Little is understood by the ideas that urban Chinese population holds about mental health. Insufficient research and recognition of mental illnesses, and a dearth of social resources for mental health support and promotion limit understandings of how daily life stresses restrict the quality of life of China's urban population. Drawing on in‐depth interviews with 15 middle‐age urban men, we map out men's accounts of how they battle to cope with the demands of everyday social, political, and familial pressures. The study reveals that the representations of mental health are shaped by notions of control over emotions, adherence to Confucian philosophy, familial obligations, and the need to demonstrate social obedience and conformity. Data also suggest that the participants represent stable family support along with healthy social interactions as important enabling factors of positive mental health, whereas pressures of modernity are regarded as significant disruptive factors in mental health. The theory of social representations guides the process as well as analytic interpretations of this research.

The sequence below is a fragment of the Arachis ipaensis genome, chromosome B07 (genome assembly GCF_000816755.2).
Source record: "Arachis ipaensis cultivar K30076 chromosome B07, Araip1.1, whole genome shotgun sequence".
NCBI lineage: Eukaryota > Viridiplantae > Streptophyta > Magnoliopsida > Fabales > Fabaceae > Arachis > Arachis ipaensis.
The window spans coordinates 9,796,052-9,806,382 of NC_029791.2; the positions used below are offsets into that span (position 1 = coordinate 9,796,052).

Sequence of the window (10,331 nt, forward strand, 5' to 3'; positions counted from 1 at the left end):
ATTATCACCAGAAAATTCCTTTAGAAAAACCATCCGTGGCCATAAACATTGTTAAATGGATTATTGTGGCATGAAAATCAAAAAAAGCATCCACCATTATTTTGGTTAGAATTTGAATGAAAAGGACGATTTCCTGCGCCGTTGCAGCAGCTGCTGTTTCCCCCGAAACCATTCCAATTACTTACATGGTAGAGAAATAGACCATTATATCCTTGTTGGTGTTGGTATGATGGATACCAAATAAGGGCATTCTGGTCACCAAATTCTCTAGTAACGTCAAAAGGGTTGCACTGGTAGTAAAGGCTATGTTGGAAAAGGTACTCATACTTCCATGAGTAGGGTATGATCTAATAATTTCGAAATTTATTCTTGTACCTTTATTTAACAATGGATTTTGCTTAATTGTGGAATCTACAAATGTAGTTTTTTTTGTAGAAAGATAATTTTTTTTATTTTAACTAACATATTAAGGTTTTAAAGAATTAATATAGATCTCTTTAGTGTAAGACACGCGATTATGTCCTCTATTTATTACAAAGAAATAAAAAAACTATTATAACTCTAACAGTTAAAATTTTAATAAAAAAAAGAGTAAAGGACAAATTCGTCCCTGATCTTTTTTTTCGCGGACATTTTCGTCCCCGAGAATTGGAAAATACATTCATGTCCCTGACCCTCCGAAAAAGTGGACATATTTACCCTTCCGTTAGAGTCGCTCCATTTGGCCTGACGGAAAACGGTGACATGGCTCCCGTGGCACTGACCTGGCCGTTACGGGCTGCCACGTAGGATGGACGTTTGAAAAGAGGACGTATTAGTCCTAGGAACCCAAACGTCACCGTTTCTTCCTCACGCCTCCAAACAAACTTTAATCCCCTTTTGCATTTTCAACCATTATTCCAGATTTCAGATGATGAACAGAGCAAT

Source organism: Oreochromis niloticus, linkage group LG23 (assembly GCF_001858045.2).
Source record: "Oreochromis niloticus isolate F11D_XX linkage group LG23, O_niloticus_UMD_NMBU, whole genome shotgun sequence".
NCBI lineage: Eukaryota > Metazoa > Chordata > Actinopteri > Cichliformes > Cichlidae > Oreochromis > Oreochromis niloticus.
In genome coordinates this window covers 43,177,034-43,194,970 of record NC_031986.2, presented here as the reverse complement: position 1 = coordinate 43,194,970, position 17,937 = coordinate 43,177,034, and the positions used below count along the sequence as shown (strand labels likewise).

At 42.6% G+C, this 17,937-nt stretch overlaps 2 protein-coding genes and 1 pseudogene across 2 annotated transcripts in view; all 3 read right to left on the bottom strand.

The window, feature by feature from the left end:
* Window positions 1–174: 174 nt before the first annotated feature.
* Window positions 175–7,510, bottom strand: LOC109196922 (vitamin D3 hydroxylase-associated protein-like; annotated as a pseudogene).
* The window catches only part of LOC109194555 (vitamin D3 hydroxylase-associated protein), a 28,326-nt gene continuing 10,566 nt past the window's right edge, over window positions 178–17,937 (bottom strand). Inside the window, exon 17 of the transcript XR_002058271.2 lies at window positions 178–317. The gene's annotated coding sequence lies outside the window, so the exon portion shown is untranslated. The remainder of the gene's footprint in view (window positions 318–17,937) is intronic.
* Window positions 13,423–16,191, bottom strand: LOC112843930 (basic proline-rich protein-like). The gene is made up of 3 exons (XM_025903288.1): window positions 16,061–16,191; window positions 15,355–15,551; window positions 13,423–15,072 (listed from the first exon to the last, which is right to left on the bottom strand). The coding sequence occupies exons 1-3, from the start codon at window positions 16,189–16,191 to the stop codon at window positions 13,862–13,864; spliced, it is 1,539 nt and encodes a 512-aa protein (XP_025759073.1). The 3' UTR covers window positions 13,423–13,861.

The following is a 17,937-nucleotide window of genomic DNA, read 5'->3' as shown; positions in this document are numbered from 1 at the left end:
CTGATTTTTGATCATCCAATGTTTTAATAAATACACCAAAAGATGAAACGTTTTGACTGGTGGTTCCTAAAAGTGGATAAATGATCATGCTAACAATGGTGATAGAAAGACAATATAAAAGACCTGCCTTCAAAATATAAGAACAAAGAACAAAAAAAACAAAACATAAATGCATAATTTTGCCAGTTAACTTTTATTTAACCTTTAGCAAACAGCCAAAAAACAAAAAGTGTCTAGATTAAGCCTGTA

|Journal of Community and Applied Social Psychology
|Published - 10 Feb 2015